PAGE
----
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Minnesota National Guard
National Guard soldiers return to support network aimed at helping them find jobs

Rosemount, Minn — More than 500 National Guard soldiers woke up at home yesterday morning for the first time in more than a year In the next few months, they’ll reclaim their civilian lives

But for many, finding a job will be an important challenge National Guard officials say about 20 percent of the nearly 3,000 Red Bulls brigade soldiers returning home from Kuwait will not have a job waiting for them

Maj. Gen. David Elicerio, the commander of Minnesota’s 34th “Red Bull” Infantry Division, knows that challenge Three years ago, he struggled to find civilian work after serving in Iraq

“I know well the frustrations that our soldiers have, coming back to Minnesota and trying to match the skill sets of a commander in Iraq in charge of 15,000 soldiers over nine provinces in Iraq to the job market in Minnesota,” Elicerio said

To speed the transition back to working life for returning soldiers, National Guard officials and Minnesota businesses are helping them maneuver through the employment process

In the coming months, the Guard will work with private employers and officials from the Department of Employment and Economic Development to host job fairs around the state and at regional workforce centers throughout the summer

Elicerio recently told a group of business representatives what happened when he returned from his last tour of duty overseas In 2009, he contacted 3M officials about job opportunities and received a less-than-enthusiastic reception

“Hey, I’m a chemical engineer with over 25 years’ experience in the health care industry and I know you’re big in health care products,” he recalled telling them “They said, ‘You’re right We’ve got an entry-level engineering job for you, part time, in our facility in Kansas City’ I said ‘Eh, that’s not going to work so well, either’”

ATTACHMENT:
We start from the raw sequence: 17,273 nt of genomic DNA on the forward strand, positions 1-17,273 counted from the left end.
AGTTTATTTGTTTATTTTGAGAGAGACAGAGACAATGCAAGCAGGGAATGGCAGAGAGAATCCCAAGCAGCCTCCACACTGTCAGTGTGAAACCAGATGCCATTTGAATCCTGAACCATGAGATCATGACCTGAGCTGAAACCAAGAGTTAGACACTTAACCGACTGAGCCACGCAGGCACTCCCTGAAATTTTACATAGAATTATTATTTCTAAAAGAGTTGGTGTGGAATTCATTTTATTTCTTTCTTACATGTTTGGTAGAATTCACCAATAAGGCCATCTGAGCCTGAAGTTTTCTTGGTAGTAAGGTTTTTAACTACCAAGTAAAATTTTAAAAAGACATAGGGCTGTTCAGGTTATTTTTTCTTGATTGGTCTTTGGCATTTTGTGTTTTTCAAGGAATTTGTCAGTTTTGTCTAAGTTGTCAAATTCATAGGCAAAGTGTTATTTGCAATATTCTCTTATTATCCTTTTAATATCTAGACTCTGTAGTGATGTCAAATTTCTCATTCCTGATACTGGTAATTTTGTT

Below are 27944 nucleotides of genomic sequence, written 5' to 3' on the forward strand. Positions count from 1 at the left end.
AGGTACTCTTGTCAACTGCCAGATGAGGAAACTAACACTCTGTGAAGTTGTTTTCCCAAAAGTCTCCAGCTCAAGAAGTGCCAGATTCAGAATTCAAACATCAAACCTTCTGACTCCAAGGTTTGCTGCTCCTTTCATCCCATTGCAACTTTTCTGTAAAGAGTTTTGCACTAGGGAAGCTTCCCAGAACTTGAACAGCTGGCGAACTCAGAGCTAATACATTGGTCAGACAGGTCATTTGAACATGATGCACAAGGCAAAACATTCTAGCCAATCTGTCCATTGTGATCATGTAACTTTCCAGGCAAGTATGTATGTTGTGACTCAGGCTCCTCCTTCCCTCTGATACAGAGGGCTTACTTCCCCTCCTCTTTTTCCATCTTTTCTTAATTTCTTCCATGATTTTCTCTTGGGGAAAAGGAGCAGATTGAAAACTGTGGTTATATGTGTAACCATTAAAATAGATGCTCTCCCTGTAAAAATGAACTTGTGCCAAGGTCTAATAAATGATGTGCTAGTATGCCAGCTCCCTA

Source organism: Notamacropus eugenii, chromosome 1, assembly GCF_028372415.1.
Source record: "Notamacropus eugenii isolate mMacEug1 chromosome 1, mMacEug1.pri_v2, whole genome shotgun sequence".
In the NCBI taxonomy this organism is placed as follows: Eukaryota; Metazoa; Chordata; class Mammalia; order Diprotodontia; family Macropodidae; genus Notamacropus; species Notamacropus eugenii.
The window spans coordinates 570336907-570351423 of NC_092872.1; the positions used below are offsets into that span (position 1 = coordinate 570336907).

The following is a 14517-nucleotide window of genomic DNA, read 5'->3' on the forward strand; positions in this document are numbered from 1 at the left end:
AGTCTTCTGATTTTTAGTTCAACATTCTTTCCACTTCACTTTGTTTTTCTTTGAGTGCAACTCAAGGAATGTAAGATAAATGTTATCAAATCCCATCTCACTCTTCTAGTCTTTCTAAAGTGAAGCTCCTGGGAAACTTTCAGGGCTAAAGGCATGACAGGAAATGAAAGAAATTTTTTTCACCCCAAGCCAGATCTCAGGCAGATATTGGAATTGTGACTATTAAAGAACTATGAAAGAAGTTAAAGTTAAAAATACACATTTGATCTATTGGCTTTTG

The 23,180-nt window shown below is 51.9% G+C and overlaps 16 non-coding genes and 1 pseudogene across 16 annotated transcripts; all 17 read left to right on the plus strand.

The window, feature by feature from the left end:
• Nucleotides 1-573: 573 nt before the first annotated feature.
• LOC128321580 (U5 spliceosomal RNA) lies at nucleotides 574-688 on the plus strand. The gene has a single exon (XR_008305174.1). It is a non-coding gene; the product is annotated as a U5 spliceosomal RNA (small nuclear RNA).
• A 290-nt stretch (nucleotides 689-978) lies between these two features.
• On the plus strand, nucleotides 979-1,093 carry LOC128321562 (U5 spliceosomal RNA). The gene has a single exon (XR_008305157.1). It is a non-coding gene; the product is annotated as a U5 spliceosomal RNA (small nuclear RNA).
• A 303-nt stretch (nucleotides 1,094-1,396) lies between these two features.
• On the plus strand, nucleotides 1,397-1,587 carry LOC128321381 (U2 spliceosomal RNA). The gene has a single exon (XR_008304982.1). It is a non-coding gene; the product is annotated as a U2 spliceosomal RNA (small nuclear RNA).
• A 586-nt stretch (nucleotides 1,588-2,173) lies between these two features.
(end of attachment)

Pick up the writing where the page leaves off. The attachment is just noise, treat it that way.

Elicerio told the story at one of several events the Guard is hosting to connect businesses with unemployed soldiers returning from Kuwait this year

The Guard is teaching employers some Army basics — like the difference between a division and a squad and what job descriptions and ranks mean Elicerio said soldiers often overlook the importance of describing their military experience to civilians

The unemployment rate for Minnesota veterans is more than three times the state’s civilian unemployment rate of 57 percent Last month, representatives from several major companies, including Target, Best Buy and US Bank, helped soldiers spruce up their resumes and prepare for job interviews while they were still in Kuwait

Now other companies are targeting recruitment efforts on returning soldiers

Military experience is often lost in translation, said Ronda Wescott, president of public sector services for Travelers Insurance The St Paul-based company employs 1,200 veterans across the country

“In corporate America, we deal with job descriptions,” she said after speaking to attendees at the National Guard employers event “So if you had a job description in the military … it’s probably full of Army lingo Just take that job description and translate it into what it means generally, to a lay person, and that would work well”

Wescott said Travelers’ recruiters are learning to translate military experience into possible jobs at the company But she said soldiers need to do a better job being open with potential employers about what they did during their time in the military

“There’s been a hesitancy to talk too much about things that have happened in Iraq, for example, or wherever it is,” Wescott said “But I think there’s a way to do that without giving anything away”

The push to help returning soldiers has also made its way to the state Capitol Last month, Gov Mark Dayton signed a bill that allows employers to set a hiring preference for veterans

State Sen Ted Daley, R-Eagan, who sponsored his chamber’s bill, said employers have an opportunity to help veterans find jobs

“The great thing is, it’s not a mandate,” Daley said “It doesn’t force any company to do this It’s permissive language which allows them to do it and not to be worried or troubled by any lawsuits that they could face for preferring to hire veterans”